A Judge of Compensation's opinion must be supported by objective medical evidence and not merely based upon an inadmissible net opinion of a medical expert.
The NJ Court of Appeals, in an unreported, per curium decision, before a panel of two judges, reversed a Judge of Compensation's holding that alleged, repetitive motion trauma, was causally related to the injured workers' orthopedic knee injury.
"The pertinent evidence adduced at the hearing was as follows. In 2007, Malone commenced working for the Board as a custodian in one of the schools in the school district. His duties included sweeping the floors and stairwells, taking out the trash, cleaning the blackboards and desktops, getting gum and shoe marks off the floors, going up ladders when necessary to change a light bulb or to replace a stained ceiling tile, and cleaning the toilets, including the floors and walls around them. During the summer break, he had to remove the furniture and filing cabinets from each classroom and put them into the hallway so the classrooms could be cleaned." Also, it was admitted that the injured worker also suffered from a pre-existing arthritic condition.
"Malone indicated the job entailed 'a lot' of kneeling, stooping, and squatting, but he did not quantify how frequently he put himself into any one of these positions. "
"Malone called Ralph Cataldo, D.O., as his medical expert witness. Cataldo is an anesthesiologist, with a subspecialty in pain management. Before he testified, Cataldo reviewed the operative reports pertaining to each knee replacement, an office note authored by the orthopedist who performed the replacements, and a transcript of Malone's trial testimony. Cataldo also examined Malone. The only objective findings Cataldo discovered on physical examination were the surgical scars that resulted from the knee replacements and some swelling about both knees."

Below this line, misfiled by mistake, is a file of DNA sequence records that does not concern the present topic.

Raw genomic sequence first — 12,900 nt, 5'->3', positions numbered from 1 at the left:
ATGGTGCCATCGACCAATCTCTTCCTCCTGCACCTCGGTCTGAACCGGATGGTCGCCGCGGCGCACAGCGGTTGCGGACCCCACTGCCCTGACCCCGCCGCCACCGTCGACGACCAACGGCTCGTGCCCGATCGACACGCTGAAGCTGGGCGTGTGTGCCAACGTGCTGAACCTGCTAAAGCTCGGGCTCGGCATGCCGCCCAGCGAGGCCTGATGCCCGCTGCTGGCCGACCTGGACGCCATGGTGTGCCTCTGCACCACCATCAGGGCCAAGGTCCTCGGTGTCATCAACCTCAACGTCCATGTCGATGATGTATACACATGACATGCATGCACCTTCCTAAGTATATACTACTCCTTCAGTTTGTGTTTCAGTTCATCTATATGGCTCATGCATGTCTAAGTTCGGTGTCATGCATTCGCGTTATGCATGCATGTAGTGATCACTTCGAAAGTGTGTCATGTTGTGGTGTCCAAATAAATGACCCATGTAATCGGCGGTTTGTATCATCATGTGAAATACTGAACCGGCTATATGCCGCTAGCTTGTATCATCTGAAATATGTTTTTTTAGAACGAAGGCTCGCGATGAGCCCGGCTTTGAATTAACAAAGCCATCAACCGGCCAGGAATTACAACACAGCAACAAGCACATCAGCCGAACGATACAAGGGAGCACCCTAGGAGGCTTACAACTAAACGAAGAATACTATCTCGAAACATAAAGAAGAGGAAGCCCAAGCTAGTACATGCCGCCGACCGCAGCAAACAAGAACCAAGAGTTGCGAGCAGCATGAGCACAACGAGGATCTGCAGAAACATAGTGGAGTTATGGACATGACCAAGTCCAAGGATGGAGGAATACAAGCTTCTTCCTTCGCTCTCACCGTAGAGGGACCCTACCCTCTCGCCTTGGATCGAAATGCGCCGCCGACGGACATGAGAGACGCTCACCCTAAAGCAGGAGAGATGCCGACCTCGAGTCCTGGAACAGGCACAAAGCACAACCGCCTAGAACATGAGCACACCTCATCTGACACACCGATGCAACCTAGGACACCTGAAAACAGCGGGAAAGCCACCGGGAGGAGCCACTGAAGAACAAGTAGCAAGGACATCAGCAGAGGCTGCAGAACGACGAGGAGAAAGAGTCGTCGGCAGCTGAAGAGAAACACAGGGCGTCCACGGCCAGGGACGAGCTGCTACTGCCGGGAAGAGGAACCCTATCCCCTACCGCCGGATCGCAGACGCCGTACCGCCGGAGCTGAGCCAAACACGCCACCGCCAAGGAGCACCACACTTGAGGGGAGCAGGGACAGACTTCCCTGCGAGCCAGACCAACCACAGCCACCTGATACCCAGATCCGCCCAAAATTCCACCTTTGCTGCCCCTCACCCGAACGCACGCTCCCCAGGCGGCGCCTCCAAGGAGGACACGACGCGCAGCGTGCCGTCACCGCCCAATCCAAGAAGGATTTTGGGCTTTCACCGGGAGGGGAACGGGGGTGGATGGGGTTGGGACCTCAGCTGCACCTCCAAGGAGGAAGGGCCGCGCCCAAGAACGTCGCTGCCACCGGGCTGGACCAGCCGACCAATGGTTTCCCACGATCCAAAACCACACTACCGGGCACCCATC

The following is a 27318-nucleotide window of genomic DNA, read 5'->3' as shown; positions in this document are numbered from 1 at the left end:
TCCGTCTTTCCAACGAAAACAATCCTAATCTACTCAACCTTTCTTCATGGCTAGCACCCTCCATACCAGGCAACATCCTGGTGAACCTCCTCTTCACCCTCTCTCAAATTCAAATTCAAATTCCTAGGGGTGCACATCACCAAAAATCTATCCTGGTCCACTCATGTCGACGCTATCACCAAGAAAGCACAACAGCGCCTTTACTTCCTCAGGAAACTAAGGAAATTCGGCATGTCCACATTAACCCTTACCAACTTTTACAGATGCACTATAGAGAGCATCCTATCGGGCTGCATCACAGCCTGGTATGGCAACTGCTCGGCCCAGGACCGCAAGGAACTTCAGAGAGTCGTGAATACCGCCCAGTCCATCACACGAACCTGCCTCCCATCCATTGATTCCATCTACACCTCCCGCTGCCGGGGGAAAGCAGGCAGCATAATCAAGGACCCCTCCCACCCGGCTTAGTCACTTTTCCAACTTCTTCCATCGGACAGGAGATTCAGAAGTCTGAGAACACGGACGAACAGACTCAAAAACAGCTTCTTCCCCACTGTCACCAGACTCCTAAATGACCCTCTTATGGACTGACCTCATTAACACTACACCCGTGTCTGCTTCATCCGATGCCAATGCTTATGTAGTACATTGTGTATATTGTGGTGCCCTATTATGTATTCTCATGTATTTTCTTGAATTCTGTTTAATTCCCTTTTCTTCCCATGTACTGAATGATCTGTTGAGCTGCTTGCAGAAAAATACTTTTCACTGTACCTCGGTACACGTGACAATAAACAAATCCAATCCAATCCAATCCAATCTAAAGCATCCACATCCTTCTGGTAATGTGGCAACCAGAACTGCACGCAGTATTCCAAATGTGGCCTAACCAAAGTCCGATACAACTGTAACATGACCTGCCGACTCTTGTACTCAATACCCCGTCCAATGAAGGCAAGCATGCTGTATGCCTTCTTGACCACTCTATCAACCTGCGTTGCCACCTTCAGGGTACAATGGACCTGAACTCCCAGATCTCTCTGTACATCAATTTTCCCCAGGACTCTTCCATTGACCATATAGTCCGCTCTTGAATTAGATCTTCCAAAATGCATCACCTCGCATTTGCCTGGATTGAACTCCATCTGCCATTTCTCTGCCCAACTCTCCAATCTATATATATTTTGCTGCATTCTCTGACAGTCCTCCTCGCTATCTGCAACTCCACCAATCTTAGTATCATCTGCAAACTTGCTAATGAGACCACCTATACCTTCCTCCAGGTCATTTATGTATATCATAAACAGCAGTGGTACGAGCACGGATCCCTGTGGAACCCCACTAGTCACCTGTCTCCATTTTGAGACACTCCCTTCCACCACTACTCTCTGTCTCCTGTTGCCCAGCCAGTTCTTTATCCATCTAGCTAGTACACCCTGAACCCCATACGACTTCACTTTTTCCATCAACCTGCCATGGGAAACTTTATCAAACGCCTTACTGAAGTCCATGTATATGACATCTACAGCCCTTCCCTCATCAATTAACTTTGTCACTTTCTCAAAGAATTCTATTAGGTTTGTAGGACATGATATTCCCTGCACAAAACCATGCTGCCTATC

The Court relied upon the well established NJ case law to reverse the Judge of Comepnsation'sdecisionn. "New Jersey had required that, in order for expert testimony to be admissible, a “general acceptance” of the expert's opinion or theory within the scientific or professional community must be demonstrated. Three methods were utilized to determine whether an expert's testimony or scientific results could be proven to be reliable in terms of its general acceptance within the scientific community: 1. the testimony of knowledgeable experts; 2. authoritative scientific literature; and 3. persuasive judicial decisions which acknowledged the general acceptance of the expert testimony. Laffey v. City of Jersey City, 289 N.J.Super. 292, 673 A.2d 838 (App.Div.1996)." Gelman, Jon L, Workers’ Compensation Law, 38 NJPRAC 26.4 (Thomson-Reuters 2018).
Malone v Pennsauken Board of Education, 2016 WL 3190780, Decided June 29, 2018 (NJ App Div)
NOT FOR PUBLICATION WITHOUT THE APPROVAL OF THE APPELLATE DIVISION This opinion shall not "constitute precedent or be binding upon any court." Although it is posted on the internet, this opinion is binding only on the parties in the case and its use in other cases is limited. R.1:36-3.